For decades, Chicago’s aldermen have used their influence on housing to maintain racial and economic segregation, according to a new report. But while the problem of segregation is real, limiting local power is not the solution, Logan Square aldermen said.
The report, “A City Fragmented: How Race, Power and Aldermanic Prerogative Shape Chicago’s Neighborhoods,” was published earlier this summer by the Chicago Area Fair Housing Alliance (CAFHA) and Sargent Shriver National Center on Poverty Law. They presented a talk on the findings this month at City Bureau in Woodlawn’s Experimental Station. The work examines how aldermen have shaped the racial and economic patterning of the city’s neighborhoods.
Motivated by racial fears among their constituents, aldermen have used what’s called “aldermanic prerogative,” the report said, to shape housing. Specifically, they’ve stifled affordable housing in wealthier, whiter neighborhoods, largely in the Northwest. That’s kept such housing segregated in the city’s South and West Sides.
“Hyperlocal control through aldermanic prerogative has really allowed for race-based fear to infiltrate what would otherwise be citywide, comprehensive planning,” said Patricia Fron, executive director of CAFHA. “So, we’re really allowing housing and community development decisions to be hindered by opposition to neighborhood racial change.”
You can find the report here.
The “aldermanic prerogative” in the new report’s title refers to a long-standing, though non-legislated, Chicago tradition: Individual aldermen have the power to initiate or block city actions in their wards. Other aldermen, and the City, defer to the local leader’s wishes.
The report represents the first-ever attempt to analyze and quantify the effects of this aldermanic prerogative “in a civil rights legal framework,” the study’s authors said.
A presentation on the report at Experimental Station (6100 S. Blackstone Ave.) on Aug. 9, quoted Alderman Joe Moore (49th Ward), who called the tradition of aldermanic prerogative downright medieval.
“I often liken the City of Chicago [to] a feudal system, where the mayor is a sort of de-facto king, and each alderman is the lord—I guess lady, for female aldermen—of their individual fiefdom,” said Moore.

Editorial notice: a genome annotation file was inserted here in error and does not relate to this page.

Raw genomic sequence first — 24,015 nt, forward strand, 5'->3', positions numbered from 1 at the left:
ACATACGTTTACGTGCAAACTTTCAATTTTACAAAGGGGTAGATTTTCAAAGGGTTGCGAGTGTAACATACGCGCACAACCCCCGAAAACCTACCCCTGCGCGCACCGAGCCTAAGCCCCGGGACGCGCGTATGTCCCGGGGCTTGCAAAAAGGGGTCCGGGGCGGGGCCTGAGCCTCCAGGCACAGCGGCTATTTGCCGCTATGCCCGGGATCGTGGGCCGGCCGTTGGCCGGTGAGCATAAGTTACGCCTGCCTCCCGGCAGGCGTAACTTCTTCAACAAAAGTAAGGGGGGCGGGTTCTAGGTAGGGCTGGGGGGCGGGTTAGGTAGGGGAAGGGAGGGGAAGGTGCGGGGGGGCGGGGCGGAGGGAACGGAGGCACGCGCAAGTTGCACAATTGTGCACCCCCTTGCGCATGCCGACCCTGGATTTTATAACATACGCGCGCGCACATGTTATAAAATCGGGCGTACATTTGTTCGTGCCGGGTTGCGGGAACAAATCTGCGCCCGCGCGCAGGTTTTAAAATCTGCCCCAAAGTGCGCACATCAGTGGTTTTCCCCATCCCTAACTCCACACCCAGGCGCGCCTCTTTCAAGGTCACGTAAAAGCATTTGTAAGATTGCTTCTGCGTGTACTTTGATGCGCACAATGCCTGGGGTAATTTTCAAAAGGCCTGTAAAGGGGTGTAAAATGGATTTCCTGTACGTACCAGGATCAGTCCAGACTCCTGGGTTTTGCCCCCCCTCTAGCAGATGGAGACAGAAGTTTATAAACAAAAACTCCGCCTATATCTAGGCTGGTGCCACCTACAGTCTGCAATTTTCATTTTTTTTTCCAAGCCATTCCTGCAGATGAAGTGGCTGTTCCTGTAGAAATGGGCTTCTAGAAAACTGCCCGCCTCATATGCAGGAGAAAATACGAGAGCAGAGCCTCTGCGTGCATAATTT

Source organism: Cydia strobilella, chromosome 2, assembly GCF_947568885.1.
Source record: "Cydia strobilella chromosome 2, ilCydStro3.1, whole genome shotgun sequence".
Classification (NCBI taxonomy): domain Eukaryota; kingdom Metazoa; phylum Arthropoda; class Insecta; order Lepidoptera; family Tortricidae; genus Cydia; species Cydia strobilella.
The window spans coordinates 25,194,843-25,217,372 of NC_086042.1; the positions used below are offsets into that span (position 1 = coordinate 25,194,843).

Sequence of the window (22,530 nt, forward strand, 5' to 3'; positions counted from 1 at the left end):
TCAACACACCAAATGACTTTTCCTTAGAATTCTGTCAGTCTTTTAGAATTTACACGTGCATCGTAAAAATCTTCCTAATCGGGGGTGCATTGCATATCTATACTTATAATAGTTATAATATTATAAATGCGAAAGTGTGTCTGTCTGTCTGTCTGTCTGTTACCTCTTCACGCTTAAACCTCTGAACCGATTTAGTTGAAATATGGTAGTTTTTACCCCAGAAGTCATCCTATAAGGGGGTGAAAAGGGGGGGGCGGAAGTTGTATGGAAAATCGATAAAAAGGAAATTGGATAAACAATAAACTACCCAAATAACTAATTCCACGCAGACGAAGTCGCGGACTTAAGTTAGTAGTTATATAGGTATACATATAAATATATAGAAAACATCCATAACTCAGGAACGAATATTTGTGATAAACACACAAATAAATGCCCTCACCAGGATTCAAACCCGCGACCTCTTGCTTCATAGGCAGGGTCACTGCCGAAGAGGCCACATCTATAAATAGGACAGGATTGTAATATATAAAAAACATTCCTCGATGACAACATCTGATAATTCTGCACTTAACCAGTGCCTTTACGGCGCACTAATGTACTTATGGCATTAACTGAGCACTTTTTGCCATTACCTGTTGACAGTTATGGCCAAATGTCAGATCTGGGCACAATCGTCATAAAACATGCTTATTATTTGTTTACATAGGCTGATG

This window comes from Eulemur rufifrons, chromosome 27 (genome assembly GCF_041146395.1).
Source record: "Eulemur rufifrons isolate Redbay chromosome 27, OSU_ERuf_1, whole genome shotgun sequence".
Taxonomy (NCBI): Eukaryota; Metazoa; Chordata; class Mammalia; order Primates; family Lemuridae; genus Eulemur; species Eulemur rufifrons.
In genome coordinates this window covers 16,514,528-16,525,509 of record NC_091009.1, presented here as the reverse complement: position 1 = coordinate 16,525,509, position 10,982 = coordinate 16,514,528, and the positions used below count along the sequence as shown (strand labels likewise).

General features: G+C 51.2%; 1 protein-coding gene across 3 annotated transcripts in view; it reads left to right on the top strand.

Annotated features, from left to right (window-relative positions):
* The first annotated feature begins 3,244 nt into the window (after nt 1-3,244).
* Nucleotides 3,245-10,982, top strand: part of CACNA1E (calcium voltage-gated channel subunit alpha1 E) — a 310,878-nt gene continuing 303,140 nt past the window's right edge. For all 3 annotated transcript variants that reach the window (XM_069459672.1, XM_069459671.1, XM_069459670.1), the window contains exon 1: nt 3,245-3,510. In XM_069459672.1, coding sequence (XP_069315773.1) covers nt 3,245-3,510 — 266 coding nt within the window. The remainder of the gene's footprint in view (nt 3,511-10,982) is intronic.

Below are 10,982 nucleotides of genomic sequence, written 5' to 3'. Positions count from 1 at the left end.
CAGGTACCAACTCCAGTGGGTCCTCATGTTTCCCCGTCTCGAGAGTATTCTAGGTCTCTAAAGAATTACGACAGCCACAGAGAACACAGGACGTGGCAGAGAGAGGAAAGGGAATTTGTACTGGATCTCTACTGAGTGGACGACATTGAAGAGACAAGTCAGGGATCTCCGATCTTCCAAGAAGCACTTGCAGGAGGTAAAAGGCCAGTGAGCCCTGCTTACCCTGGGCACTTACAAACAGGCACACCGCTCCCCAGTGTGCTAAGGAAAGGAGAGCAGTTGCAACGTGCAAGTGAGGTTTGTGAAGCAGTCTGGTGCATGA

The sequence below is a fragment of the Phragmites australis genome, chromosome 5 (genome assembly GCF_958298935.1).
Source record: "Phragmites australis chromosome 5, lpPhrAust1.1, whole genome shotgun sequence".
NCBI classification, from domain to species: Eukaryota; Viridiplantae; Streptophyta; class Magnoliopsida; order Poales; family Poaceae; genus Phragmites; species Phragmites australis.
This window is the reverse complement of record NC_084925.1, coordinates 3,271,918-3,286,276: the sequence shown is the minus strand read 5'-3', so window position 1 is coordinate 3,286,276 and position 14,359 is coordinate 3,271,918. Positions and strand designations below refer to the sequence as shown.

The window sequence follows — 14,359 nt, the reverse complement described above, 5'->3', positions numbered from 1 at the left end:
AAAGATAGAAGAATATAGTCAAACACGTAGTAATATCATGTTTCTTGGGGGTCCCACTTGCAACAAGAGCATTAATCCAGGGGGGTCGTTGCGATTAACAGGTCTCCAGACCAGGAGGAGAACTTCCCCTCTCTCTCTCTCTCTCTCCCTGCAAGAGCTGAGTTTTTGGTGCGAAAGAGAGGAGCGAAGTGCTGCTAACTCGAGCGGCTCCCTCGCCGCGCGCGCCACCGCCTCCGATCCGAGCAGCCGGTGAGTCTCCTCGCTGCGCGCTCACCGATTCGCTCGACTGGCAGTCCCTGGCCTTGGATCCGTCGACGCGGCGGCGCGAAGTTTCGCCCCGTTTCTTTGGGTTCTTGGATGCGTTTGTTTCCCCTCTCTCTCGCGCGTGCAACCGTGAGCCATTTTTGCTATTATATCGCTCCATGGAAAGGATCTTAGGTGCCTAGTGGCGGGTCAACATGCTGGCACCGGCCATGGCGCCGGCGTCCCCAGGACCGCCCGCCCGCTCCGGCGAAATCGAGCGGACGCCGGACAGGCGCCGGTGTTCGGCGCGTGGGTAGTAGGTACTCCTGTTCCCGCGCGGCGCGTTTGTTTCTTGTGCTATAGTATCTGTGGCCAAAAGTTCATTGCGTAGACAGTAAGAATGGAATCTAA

Using that power, aldermen have kept affordable housing out of whiter, wealthier parts of the city, mostly in the Northwest, said the report. As a result, “Chicago’s white, black, and Latinx residents live, to a significant degree, in separate neighborhoods and face distinct life outcomes,” the report said.
That separation perpetuates clear differences: 93 percent of Chicago families who have children and live at or below the poverty line are people of color, the report found. Just 7 percent of white families with children are poor. “Families of color below the poverty line are most likely to have worst-case housing needs, including facing severe rent burdens,” the study said.
Aldermen Joe Moreno (First Ward) and Carlos Ramirez-Rosa (35th Ward), of the Logan Square area, agreed that segregation has long harmed communities in Chicago.
The segregation findings from the “City Fragmented” study reflect wider, systemic issues in the country, said Rosa. “It should come as no surprise to anyone that the United States and the United States’ policymaking is racist and classist,” he said. “We see that in our courts. We see that in funding for our schools.”
But a major proposal from the report—moving to centralized planning—could backfire, the local leaders said. The report calls for “the City of Chicago to dismantle aldermanic prerogative and commit to comprehensive, city-wide planning,” according to a July 10 press release.
Such planning would look at which communities need affordable housing, as well as infrastructure and transportation investment. Resources would go to those areas, Fron said.
“It’s interesting… we heavily influenced the field of urban planning in the city of Chicago. And we don’t have a comprehensive plan,” she said.
Keep Local Control?
Both Moreno and Rosa have worked to expand affordable housing. But each took issue with the report’s centralized planning recommendation.
“The community should be careful what they wish for,” said Moreno. “If you go to citywide zoning with bureaucrats downtown appointed by the mayor, you’re going to lose a lot of local community control.”
By contrast, Moreno said, he currently runs all zoning changes through a local community group. (Zoning can greatly affect affordable housing placement.) In the First Ward, this has led to an increase in affordable housing, he said.
“I’ve shown that if we work with developers on site and let them know what we want, they’ll do it,” he said.
Rosa, too, warned against addressing segregation via centralizing power.
“Even if we were to move toward a centralized planning process,” Rosa said, “if the mayor is Rahm Emanuel, then I fully expect we’ll continue to see the building and development decisions being made that perpetuate the racism and classism that has historically marked U.S. policy.”
Additional recommendations from the report include applying a “racial equity lens” to urban planning decisions and making the zoning process more uniform across wards. The City should also limit when aldermen can deny affordable housing proposals, the report said. Denials should happen because, for example, a proposed building would be in a flood plain—”not for any reason that [an alderman] might have,” Fron said.
How Zoning and Committees Segregate
Aldermen have a number of tools to affect affordable housing. “One of the most powerful tools that they have is around zoning,” Fron said.
These local leaders can make zoning requirements for affordable housing particularly onerous in their wards. And so affordable housing developers will go where they know things will be easier, Fron said